If you have the same frequency front and back on your sonar, you could get some feed back if your transducers are less than 15 or 16 feet apart. If you are running your finder on the same deep cycle that your electric troller is, you will probably get feed back that you are describing, just like a plug in electric razor and the interference it causes on a television. Run your accessories from the starter battery or source other than the source you run your trolling motor.
 

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I love the fact that I can see where exactly the downrigger balls are at. If I see fish higher or lower in the water, I move ( raise or lower) the balls to always be a couple of feet higher than where I am marking fish.
 

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I agree that it is a feature, not a bug, to see your downrigger ball with a fishfinder (maybe your old FF was broken? ;)). If it bothers you, however, try moving your downrigger to the other side of the boat.
 

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Oh, and to answer the question about whether or not seeing your downrigger ball in the FF affects what you see below, the answer is: yes, it probably does. However, remember that the sonar's signal is an inverted cone which gets wider and wider the deeper you go. The downrigger ball is something like 3-4" in diameter and so represents only a tiny part of the return signal.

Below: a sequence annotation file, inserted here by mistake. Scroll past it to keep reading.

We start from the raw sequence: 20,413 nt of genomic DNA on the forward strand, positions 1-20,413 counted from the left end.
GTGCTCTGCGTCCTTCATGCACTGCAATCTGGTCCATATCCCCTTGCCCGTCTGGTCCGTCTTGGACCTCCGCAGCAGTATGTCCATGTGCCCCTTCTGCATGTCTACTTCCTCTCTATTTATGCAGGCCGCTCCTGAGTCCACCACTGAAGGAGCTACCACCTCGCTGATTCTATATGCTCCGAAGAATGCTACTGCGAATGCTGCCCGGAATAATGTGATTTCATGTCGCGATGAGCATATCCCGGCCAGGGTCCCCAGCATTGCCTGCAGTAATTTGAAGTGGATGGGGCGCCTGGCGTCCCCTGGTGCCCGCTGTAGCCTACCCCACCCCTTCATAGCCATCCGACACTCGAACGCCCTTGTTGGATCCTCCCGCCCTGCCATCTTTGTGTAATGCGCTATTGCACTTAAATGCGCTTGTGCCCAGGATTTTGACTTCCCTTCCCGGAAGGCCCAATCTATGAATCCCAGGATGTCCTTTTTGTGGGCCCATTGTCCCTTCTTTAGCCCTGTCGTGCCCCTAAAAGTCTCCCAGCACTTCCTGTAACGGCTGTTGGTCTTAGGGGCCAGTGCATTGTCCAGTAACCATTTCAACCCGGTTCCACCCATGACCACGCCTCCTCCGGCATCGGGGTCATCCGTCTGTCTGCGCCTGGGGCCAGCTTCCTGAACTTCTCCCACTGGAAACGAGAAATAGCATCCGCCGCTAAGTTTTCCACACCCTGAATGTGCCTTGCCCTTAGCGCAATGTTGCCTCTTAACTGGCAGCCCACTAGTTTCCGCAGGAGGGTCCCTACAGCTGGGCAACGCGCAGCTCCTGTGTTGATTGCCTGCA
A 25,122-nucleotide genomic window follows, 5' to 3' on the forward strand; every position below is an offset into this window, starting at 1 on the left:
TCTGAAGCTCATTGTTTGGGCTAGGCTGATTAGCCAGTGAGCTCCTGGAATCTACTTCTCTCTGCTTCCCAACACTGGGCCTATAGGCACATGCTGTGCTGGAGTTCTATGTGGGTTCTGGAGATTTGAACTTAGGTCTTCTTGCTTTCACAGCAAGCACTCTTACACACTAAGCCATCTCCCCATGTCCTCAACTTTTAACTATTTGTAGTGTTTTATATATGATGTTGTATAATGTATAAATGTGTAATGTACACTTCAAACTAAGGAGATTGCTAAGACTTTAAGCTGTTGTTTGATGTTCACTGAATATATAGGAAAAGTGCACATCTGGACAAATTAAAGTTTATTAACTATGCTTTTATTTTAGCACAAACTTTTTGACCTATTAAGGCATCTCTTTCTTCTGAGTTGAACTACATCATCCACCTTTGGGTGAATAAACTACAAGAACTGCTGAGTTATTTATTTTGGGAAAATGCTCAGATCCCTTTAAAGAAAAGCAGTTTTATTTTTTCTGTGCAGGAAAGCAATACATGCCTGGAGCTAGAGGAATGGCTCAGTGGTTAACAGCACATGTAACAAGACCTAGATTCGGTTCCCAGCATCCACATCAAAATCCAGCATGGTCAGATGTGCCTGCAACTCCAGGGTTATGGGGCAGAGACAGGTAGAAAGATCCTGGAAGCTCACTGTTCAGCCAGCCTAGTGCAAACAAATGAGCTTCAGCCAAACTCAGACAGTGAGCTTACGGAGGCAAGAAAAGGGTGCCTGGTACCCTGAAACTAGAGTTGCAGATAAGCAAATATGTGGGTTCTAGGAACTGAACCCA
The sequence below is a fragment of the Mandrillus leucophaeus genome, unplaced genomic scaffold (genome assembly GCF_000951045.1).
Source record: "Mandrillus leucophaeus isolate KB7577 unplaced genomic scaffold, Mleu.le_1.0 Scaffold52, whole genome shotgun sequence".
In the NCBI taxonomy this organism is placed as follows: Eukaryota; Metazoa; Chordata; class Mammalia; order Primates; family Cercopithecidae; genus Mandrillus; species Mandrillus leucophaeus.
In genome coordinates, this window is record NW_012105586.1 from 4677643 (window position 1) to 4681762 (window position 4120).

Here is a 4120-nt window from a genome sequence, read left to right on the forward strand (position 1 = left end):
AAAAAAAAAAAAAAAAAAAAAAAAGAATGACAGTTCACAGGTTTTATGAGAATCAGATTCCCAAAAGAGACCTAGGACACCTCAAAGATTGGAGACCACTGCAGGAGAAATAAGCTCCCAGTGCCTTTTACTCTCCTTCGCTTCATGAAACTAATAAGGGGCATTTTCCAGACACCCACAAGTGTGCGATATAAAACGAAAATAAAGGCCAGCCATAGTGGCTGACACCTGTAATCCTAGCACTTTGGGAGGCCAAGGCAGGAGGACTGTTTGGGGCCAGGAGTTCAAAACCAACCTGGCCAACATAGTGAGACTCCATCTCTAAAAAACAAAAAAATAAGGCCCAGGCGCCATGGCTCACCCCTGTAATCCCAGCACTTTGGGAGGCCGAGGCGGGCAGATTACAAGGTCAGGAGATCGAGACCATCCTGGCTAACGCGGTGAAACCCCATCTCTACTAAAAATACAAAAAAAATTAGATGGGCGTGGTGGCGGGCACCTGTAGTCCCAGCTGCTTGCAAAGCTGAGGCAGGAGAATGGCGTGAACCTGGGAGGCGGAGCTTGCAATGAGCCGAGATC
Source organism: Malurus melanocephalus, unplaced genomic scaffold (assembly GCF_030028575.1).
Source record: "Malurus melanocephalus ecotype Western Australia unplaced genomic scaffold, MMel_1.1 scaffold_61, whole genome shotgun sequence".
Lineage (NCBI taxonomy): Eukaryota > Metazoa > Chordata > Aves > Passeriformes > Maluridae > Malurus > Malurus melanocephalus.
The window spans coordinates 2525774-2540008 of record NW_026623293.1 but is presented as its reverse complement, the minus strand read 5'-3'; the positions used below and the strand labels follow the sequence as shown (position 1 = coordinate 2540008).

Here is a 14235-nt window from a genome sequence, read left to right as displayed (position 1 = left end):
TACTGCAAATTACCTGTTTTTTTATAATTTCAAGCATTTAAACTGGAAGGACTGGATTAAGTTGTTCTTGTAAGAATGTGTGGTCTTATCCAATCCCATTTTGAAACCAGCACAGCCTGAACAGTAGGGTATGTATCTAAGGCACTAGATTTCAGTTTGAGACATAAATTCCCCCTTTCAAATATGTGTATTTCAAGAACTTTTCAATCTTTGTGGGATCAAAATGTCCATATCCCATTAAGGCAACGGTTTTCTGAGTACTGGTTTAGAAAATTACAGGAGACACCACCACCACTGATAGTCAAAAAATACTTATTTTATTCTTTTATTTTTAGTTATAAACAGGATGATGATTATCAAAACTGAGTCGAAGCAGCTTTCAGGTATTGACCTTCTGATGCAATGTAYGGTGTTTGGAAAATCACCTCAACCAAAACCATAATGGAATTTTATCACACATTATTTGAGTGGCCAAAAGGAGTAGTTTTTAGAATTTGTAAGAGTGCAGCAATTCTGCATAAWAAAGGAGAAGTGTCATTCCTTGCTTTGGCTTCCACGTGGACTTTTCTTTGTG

Take a look at this picture from my sonar in which I had two downriggers out (these are the horizontal lines):


as you can see, there were plenty of fish below the downrigger ball that were still identified. You may also want to check out Lowrance's sonar tutorial: http://www.lowrance.com/Tutorials/Sonar/sonar_tutorial_01.asp

as it offers some good information.

Hope this helps.
 
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If your cannon ball is in the cone, and you can't see it, how are you going to mark fish? A finder is there to tell you whats in the water column and bottom.